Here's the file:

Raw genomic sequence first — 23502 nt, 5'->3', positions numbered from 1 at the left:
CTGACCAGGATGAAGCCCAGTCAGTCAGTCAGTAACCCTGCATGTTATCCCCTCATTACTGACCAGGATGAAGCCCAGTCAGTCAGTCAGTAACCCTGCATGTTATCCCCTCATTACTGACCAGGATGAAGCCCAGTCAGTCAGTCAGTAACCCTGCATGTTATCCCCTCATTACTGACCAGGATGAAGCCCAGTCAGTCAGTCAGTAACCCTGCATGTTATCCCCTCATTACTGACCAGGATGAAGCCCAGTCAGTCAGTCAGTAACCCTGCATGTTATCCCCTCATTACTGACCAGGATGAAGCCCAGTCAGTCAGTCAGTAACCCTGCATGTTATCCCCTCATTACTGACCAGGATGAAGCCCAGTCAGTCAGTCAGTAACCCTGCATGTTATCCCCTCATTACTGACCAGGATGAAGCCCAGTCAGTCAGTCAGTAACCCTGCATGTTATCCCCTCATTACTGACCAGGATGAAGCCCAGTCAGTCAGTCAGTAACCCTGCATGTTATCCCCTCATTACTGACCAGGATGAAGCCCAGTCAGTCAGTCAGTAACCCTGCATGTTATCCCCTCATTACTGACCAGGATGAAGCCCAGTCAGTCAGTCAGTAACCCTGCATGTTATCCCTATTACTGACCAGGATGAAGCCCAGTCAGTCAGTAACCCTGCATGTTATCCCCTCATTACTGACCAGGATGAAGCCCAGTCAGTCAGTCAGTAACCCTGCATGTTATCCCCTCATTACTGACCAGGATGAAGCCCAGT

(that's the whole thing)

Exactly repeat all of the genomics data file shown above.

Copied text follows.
Raw genomic sequence first — 23502 nt, 5'->3', positions numbered from 1 at the left:
CTGACCAGGATGAAGCCCAGTCAGTCAGTCAGTAACCCTGCATGTTATCCCCTCATTACTGACCAGGATGAAGCCCAGTCAGTCAGTCAGTAACCCTGCATGTTATCCCCTCATTACTGACCAGGATGAAGCCCAGTCAGTCAGTCAGTAACCCTGCATGTTATCCCCTCATTACTGACCAGGATGAAGCCCAGTCAGTCAGTCAGTAACCCTGCATGTTATCCCCTCATTACTGACCAGGATGAAGCCCAGTCAGTCAGTCAGTAACCCTGCATGTTATCCCCTCATTACTGACCAGGATGAAGCCCAGTCAGTCAGTCAGTAACCCTGCATGTTATCCCCTCATTACTGACCAGGATGAAGCCCAGTCAGTCAGTCAGTAACCCTGCATGTTATCCCCTCATTACTGACCAGGATGAAGCCCAGTCAGTCAGTCAGTAACCCTGCATGTTATCCCCTCATTACTGACCAGGATGAAGCCCAGTCAGTCAGTCAGTAACCCTGCATGTTATCCCCTCATTACTGACCAGGATGAAGCCCAGTCAGTCAGTCAGTAACCCTGCATGTTATCCCCTCATTACTGACCAGGATGAAGCCCAGTCAGTCAGTCAGTAACCCTGCATGTTATCCCTATTACTGACCAGGATGAAGCCCAGTCAGTCAGTAACCCTGCATGTTATCCCCTCATTACTGACCAGGATGAAGCCCAGTCAGTCAGTCAGTAACCCTGCATGTTATCCCCTCATTACTGACCAGGATGAAGCCCAGT